Trinidad Carnival masqueraders known as “Jab Molassies” swarm the streets in the final pre-Lenten days of revelry and mischief before Ash Wednesday. Their name comes from the French patois diable (devil) and mélasse (molasses) and so translates roughly to mean “Molasses Devil” locally. The revelers suggest the epitome of inversion at the heart of Carnival. Wearing short pants, a horned mask, a wire tail, and carrying a pitchfork and sometimes chains, lock, and key, dancers emerge from the darkness to threaten onlookers too slow to

run away. Nowadays the Jab Molassies wear mud, grease, tar, or sprayed body paint-sometimes blue or red or silver, but the nineteenth-century character’s costume was not complete without a bath of stale molasses smeared from head to toe. In direct opposition to the island’s sugar planters, who preferred to play masquerade dressed as garden slaves, the Jab Molassies were freed slaves now impersonating the devil himself and none other than the slave owner. A slightly later version of the masquerade “Jab Jab” was adopted by East Indian indentured cane workers, who dressed up the costume with brightly colored cloth pants and a horizontally paneled shirt punctuated by a fringe of fabric triangles decorated with bells. They carried whips, which they did not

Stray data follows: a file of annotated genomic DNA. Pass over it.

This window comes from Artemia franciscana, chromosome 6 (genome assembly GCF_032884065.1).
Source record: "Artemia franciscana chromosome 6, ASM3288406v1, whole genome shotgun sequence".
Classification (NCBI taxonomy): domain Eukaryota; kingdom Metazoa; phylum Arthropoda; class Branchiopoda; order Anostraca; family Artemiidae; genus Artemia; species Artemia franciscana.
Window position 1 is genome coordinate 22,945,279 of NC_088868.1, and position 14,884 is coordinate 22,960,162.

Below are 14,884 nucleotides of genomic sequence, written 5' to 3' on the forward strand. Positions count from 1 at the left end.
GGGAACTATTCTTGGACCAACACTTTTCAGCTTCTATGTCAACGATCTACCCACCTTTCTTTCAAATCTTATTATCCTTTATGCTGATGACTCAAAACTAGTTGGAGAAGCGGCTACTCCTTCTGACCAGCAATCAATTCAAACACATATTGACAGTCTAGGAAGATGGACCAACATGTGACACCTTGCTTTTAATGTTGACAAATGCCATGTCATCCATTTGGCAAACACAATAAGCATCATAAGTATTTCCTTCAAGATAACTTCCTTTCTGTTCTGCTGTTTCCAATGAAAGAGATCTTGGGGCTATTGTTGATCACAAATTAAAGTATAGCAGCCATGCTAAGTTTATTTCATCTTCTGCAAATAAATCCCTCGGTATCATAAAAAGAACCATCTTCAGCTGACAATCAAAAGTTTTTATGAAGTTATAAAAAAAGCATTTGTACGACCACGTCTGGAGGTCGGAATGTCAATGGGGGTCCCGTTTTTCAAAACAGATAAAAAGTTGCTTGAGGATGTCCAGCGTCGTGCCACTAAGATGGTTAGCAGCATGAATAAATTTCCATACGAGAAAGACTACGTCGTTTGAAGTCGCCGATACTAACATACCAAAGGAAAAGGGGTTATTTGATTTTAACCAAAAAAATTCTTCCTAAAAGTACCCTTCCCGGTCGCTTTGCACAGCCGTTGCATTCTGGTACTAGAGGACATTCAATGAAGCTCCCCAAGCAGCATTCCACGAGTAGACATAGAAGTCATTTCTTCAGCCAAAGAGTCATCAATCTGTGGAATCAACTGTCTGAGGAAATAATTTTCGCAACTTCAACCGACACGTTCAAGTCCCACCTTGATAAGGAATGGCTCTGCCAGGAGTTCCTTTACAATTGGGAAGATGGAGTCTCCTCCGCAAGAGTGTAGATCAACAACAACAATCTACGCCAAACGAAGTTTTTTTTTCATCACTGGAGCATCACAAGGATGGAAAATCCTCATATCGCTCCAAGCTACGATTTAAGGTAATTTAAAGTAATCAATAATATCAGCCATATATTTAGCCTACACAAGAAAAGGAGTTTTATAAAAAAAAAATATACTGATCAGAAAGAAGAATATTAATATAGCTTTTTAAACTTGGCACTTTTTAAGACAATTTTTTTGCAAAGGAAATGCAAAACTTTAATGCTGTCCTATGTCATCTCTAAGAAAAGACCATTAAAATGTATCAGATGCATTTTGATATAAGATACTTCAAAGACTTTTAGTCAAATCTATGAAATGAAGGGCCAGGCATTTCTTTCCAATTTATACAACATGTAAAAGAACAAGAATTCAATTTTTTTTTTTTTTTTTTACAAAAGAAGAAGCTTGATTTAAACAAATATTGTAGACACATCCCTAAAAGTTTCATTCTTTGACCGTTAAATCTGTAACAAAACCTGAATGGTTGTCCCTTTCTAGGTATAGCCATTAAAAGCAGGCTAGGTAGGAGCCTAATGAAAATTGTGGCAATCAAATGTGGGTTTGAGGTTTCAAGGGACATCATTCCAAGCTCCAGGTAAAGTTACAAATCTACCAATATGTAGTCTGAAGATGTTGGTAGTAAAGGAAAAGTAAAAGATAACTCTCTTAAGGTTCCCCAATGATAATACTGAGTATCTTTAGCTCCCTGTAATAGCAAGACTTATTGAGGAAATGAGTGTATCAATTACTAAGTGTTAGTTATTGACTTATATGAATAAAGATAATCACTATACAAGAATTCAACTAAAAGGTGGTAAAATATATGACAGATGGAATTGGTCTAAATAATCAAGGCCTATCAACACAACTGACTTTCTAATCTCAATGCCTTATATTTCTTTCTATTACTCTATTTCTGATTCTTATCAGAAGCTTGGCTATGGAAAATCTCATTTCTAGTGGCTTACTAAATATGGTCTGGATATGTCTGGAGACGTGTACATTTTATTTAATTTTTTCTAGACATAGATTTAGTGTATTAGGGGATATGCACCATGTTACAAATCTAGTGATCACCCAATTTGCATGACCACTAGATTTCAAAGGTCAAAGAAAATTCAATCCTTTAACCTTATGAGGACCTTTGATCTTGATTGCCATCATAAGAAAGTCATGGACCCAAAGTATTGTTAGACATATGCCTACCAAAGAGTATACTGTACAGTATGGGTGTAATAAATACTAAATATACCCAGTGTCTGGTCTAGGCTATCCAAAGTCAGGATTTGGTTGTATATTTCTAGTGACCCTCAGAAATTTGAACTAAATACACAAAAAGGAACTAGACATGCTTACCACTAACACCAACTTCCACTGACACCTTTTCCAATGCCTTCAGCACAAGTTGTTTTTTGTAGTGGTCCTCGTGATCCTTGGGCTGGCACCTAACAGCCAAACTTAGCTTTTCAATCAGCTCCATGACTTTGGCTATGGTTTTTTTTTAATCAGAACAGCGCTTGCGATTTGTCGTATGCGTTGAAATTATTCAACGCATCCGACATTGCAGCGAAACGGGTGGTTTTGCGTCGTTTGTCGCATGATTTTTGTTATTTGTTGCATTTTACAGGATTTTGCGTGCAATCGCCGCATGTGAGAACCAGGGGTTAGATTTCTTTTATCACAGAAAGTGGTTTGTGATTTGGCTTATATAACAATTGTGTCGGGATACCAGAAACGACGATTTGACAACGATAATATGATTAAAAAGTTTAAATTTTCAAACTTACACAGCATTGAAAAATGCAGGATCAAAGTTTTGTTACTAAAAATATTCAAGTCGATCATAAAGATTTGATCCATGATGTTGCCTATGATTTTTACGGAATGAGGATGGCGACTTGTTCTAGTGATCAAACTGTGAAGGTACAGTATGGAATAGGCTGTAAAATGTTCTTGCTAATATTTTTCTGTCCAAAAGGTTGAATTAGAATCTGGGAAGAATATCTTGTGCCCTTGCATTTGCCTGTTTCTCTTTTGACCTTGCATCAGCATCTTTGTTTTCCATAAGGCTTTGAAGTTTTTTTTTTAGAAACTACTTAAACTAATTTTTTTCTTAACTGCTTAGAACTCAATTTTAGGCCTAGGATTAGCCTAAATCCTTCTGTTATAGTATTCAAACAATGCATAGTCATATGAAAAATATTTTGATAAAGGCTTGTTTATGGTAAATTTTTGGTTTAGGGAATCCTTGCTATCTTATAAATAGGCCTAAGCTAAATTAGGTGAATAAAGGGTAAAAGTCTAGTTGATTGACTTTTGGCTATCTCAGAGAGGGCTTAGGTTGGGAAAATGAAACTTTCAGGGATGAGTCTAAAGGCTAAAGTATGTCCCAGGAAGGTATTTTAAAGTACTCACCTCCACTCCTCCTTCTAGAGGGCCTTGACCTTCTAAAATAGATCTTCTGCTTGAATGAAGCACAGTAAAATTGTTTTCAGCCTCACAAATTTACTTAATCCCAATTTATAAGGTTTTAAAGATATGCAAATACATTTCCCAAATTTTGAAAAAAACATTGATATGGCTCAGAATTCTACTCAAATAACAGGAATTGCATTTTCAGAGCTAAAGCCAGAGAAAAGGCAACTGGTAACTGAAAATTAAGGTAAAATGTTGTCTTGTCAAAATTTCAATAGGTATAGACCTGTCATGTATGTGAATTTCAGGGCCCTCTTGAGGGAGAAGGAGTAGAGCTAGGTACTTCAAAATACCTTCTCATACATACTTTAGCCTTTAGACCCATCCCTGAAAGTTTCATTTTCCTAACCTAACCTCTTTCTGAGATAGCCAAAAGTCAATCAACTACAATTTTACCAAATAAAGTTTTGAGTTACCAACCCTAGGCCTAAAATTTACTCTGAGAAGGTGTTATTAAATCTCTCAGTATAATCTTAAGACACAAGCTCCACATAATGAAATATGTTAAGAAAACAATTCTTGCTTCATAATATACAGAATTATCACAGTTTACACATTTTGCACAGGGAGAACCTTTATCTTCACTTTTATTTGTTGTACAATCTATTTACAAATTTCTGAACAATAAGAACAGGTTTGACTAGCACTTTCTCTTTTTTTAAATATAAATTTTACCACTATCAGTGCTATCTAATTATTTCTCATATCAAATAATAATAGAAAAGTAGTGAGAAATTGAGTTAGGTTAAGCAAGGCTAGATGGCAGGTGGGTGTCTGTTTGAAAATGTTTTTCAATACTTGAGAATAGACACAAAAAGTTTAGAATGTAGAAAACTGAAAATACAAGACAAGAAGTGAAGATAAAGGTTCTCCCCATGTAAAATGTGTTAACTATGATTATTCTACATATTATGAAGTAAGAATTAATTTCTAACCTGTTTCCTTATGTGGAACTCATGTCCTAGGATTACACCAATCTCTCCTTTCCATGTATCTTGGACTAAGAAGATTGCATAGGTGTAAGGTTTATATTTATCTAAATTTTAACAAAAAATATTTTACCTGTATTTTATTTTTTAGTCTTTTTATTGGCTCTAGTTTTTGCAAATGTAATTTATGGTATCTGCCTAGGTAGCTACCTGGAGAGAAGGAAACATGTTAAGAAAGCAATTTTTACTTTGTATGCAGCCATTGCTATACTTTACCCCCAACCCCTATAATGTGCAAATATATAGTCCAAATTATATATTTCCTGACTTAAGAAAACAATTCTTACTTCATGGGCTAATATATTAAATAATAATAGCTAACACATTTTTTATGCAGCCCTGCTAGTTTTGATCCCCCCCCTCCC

hesitate to crack in the air, imitating the threat of plantation brutality in the sugarcane fields. At the core of these inversions was also the deepest irony of every sugar island-something the scholar Sidney Mintz brilliantly terms the “sweetness of power.”4